The views and opinions expressed in this blog and on this website are solely those of the original authors. These views and opinions do not necessarily represent those of the organization GatherDC, the GatherDC staff, the GatherDC board, and/or any/all contributors to this site.

From K Street to the Knesset – Pt 3:  What Does it Mean to be Jewish?

Over 100 events filled the GatherDC community calendar in April 2018. They ranged from a weekly Jewish yoga class at Adas Israel to listening to a Holocaust survivor at the EDCJCC. Events spanned all areas of the city, and extended to Maryland and Virginia. They included social gatherings like bar bingo, and educational outings for Jews of all identity groups.  

Diverse in many ways, but one thread bound these 100+ programs together: they were Jewish.

The 2017 Greater Washington Jewish Community Demographic Study denoted that, “DC’s Jewish community numbers nearly 300,000 Jewish adults and children in over 155,000 households.” The study found that 22% of the community is 18-29 years old, and another 21% are 30-39.

The Greater Washington Jewish community is the third largest Jewish community in the country. 43% of those in the DMV community are young professionals. Although many of these young adults are often seen at Jewish events (or on JSwipe), our local community spans far beyond these highly involved individuals. The study highlights that in America, being Jewish or not Jewish is not a binary classification. Jewish pluralism is alive and well in the U.S., and thriving in our nation’s capital.

As a part of B’nai B’rith International’s 175th Anniversary, I looked to better explore this idea of Jewish pluralism in a project dubbed The Zero.Dot.Two Initiative. With approximately 14.4 million Jews alive globally, our people represent approximately 0.2% of worldwide citizenry. In the U.S., which is the second most populous nation of Jewish citizens, we are still only 2% of the population. In Israel, three out of every four citizens are Jewish. To better understand Judaism in today’s diverse world, I began interviewing different local, national, and international Jewish influencers with just one question: what does it mean to be Jewish?

GatherDC’s Rabbi Aaron Potek answers the question by saying, “my five paths [to a meaningful Jewish identity] are spirituality, wisdom, ethics, community, and culture. I think these are five different ways to think about Judaism. Obviously, some of these paths intersect, but I believe each one individually can be a path that someone can go down.”  

Other DC-area rabbis share their own messages:

Rabbi Shira Stutman of Sixth & I Historic Synagogue discussed the orienting principles of her Jewish identity, which included tikkun olam (repairing the world) and, more specifically, how “that the world as it is, is not the world as it could be… It is our responsibility, as Jews in this world, to continue to yearn to heal the world, which is broken in so many ways, but also to improve the way that we interact with the world.”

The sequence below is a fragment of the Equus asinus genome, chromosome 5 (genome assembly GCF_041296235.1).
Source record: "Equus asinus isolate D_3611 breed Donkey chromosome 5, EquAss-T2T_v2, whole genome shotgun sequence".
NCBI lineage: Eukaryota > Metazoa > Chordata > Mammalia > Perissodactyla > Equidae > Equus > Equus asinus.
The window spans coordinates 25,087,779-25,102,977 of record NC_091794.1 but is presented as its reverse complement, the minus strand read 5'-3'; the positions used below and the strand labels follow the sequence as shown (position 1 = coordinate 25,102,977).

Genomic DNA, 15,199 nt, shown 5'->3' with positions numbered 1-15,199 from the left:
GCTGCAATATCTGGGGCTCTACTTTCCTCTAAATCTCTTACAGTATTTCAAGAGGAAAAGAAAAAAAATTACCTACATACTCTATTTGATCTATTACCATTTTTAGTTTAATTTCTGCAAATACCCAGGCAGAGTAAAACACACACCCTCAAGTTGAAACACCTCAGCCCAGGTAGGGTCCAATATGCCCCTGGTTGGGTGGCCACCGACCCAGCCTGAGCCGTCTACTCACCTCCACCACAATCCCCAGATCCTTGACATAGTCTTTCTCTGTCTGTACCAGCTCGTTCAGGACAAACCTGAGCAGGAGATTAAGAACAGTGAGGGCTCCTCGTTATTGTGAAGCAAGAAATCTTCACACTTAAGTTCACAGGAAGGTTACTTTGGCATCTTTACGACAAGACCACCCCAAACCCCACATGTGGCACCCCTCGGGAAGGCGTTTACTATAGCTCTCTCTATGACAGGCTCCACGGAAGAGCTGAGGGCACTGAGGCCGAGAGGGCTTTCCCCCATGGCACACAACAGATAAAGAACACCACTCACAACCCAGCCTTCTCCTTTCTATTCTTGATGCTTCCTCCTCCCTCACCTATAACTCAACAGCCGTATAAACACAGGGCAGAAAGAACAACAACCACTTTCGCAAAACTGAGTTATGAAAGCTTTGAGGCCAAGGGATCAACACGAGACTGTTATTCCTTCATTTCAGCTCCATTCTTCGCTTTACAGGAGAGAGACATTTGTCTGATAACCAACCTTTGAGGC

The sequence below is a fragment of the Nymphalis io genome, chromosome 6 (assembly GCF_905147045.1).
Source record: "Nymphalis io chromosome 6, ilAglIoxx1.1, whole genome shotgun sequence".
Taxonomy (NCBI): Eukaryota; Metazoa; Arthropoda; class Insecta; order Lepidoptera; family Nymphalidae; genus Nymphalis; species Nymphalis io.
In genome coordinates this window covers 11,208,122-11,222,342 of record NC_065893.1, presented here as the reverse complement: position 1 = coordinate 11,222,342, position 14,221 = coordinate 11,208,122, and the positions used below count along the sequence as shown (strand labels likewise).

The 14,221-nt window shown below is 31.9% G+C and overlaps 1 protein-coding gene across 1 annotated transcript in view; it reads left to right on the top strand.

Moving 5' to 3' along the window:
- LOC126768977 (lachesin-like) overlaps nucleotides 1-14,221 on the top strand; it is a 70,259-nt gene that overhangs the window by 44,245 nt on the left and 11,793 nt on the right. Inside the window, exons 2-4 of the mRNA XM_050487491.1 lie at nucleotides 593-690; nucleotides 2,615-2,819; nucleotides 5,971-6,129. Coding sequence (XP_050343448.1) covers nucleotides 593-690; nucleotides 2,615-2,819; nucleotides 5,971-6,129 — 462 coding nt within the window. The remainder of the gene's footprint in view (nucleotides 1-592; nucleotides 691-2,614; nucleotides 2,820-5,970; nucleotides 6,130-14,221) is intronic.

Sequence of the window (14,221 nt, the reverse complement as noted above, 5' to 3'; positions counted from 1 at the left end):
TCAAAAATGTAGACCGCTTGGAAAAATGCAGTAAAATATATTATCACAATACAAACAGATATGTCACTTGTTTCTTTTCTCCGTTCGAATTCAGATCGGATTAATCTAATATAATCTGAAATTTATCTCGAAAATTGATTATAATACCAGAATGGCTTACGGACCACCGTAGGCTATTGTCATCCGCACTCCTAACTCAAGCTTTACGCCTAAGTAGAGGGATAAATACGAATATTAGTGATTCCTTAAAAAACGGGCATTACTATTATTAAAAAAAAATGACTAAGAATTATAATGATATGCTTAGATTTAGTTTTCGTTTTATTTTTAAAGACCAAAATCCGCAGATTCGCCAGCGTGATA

Rabbi Steven I. Rein of the Agudas Achim Congregation of Alexandria, VA, who also serves as Jewish Chaplain for Arlington National Cemetery, said “one of the most important roles of Judaism is to provide the ‘derech‘ or path and motivation by which we can aspire to be our best selves, and in doing so, make a positive difference in the world in which we live.”

Rabbi Stuart Weinblatt, the founding rabbi of B’nai Tzedek in Potomac, Maryland, spoke of fulfilling the mitzvot. He paraphrased Elie Wiesel in saying, “to be Jewish in the 20th century is to be offered a gift. I look at Judaism as I look at this wonderful treasure – this wonderful heritage that we have. It has to do with our values that we offer both to individuals, and the values that we contribute to the world. Secondly, being Jewish offers us a sense of identity. An identity of who we are, where we come from, and where we are going.”

Rabbi Levi Shemtov, who is the Executive Vice President of American Friends of Lubavitch (Chabad), and also serves the governmental and diplomatic needs of the international Chabad-Lubavitch movement, said, “the core of being Jewish means [asking], do I have a strong relationship with my creator – with G-d? Do I nurture that relationship on a daily basis? Do I do whatever I can to make the world better…bringing the world to a place where the nations of the world will be blessed through us collectively as Jews and individually?”

Beyond these religious leaders and teachers, the interview series has included elected officials, academics, celebrities, business leaders, Jewish communal professionals, and more.

U.S. Senator Ben Cardin (D-Md.) answered the question by saying, “It’s family, it’s tradition, it’s values. Almost every Friday, our family gets together for Shabbat dinner because that’s our tradition. We talk about each other’s lives, and what we can do to help our community – because that’s Jewish values.”

Mr. Cardin’s counterpart in the U.S. House, Rep. Jamie Raskin (D-Md.), who represents a swatch of Montgomery County, MD, answered by referencing the first time on Sunday school that he heard the famous Rabbi Hillel dictum, “If I am only for myself, what am I?”